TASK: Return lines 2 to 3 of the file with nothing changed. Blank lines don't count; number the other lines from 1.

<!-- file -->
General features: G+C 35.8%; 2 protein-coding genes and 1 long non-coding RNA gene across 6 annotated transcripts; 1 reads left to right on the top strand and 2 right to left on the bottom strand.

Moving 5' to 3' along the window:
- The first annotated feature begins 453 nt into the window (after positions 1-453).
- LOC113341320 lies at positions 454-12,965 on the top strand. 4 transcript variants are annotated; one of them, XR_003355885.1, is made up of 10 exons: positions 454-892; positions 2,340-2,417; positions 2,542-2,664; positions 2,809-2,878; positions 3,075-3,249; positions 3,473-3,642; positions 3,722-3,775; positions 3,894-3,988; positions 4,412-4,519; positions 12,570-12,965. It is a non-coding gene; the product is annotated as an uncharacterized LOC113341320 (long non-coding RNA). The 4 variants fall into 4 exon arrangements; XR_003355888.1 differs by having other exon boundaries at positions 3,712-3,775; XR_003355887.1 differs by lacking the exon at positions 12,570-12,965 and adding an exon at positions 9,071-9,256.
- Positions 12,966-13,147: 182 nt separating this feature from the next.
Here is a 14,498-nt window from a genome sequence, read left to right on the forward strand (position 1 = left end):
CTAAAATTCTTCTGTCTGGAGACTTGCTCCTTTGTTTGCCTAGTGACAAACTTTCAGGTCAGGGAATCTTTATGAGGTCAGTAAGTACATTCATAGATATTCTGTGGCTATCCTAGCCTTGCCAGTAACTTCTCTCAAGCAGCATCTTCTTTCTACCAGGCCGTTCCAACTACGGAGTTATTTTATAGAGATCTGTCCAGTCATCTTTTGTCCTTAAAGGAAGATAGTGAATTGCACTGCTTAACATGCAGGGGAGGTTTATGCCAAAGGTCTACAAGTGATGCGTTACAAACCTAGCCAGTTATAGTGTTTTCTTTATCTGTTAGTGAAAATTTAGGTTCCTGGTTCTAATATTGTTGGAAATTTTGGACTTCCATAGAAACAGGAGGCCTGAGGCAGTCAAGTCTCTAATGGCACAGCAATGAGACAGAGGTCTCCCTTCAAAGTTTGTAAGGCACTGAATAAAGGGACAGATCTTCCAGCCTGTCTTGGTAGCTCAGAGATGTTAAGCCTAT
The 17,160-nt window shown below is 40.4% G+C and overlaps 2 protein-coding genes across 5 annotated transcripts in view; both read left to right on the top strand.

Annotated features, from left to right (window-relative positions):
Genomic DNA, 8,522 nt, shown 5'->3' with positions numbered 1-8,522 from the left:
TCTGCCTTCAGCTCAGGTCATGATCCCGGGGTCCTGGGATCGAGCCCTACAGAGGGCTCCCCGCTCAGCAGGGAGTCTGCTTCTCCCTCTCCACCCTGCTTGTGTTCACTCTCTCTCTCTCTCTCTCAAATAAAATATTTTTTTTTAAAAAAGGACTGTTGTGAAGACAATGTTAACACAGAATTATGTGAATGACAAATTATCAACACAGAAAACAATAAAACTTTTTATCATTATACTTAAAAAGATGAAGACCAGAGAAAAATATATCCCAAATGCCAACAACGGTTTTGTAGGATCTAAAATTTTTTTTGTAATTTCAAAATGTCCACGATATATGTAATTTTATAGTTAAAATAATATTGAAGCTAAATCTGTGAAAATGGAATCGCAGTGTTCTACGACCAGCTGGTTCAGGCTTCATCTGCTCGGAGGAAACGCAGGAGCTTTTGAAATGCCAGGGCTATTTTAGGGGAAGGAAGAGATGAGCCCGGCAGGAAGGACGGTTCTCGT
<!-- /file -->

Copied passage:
Moving 5' to 3' along the window:
- The first annotated feature begins 453 nt into the window (after positions 1-453).